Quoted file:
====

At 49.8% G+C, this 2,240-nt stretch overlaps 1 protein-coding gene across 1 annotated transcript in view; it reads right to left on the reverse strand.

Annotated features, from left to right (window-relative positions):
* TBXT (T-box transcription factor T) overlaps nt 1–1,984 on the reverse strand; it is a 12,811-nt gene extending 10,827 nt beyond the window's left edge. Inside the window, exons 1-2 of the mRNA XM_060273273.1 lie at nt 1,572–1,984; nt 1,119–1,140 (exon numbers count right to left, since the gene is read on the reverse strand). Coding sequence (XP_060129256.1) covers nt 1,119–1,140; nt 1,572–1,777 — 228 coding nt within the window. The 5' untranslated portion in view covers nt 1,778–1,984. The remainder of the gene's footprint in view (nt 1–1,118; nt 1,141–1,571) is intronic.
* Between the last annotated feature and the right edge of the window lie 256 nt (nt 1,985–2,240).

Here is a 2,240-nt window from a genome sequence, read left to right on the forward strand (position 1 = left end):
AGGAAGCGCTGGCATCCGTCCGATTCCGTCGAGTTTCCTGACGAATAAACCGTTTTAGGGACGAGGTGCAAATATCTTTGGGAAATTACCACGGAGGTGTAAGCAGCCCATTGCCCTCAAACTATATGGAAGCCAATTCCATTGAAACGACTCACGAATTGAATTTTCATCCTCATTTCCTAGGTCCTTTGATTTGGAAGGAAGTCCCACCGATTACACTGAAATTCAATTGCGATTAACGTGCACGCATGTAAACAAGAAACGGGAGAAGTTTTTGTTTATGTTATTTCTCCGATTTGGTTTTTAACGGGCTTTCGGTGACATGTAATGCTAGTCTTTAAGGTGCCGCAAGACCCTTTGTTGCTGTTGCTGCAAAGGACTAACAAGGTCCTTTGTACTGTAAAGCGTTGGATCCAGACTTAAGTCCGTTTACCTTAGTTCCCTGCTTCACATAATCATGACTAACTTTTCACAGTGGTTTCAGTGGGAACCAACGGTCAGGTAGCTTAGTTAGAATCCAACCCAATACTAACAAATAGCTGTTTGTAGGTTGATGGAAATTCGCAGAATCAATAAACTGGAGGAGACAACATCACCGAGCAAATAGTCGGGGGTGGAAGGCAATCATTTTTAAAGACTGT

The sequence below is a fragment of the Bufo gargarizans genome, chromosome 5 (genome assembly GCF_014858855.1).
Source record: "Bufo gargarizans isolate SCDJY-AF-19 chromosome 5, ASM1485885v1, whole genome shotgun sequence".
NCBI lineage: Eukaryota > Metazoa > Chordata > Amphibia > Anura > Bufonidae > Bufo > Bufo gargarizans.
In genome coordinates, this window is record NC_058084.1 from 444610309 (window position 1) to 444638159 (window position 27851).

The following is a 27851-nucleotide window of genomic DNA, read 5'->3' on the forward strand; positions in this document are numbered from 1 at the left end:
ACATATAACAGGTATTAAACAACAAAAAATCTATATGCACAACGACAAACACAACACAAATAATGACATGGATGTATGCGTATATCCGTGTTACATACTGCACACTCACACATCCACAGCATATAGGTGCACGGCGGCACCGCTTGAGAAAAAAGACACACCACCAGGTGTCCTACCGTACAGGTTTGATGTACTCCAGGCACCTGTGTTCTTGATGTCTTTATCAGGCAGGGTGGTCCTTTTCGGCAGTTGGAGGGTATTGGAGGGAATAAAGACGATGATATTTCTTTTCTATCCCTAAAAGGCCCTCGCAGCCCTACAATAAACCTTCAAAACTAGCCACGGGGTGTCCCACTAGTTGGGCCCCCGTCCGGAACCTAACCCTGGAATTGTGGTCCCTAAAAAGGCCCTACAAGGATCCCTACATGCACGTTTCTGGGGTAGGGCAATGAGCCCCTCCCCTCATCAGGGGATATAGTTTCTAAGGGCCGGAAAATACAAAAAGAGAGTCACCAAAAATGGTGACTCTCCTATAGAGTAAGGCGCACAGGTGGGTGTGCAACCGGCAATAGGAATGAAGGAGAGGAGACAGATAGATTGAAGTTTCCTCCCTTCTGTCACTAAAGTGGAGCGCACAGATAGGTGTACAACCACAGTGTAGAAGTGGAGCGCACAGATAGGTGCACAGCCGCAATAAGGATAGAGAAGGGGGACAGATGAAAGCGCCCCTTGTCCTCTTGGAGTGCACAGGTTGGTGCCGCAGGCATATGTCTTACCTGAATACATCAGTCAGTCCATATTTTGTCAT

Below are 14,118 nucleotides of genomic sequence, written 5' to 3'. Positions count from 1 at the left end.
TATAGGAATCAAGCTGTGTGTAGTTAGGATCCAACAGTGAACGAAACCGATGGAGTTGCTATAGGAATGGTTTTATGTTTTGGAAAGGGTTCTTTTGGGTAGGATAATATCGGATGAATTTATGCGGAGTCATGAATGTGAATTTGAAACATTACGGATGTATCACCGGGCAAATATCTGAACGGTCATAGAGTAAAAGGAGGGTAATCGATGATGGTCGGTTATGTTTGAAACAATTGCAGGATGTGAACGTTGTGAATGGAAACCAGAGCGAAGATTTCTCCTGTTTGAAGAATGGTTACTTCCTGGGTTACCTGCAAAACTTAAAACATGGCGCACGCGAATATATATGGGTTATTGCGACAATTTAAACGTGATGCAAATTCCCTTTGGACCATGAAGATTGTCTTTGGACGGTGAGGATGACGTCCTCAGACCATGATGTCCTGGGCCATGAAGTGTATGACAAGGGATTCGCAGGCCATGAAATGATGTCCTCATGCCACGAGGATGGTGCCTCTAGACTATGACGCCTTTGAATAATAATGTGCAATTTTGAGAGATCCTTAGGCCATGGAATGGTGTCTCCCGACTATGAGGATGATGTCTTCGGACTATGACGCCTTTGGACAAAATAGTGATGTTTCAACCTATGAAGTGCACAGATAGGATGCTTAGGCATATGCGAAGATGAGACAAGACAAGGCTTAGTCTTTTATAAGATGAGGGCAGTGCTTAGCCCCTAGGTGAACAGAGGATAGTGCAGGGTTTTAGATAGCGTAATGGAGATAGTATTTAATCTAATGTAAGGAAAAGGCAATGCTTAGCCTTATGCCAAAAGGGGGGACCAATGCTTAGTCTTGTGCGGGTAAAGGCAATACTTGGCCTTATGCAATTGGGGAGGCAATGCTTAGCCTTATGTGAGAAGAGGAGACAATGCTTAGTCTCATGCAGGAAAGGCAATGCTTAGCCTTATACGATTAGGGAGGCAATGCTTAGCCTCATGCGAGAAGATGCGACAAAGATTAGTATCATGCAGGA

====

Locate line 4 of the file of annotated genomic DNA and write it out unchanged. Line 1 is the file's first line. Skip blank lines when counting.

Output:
* Between the last annotated feature and the right edge of the window lie 256 nt (nt 1,985–2,240).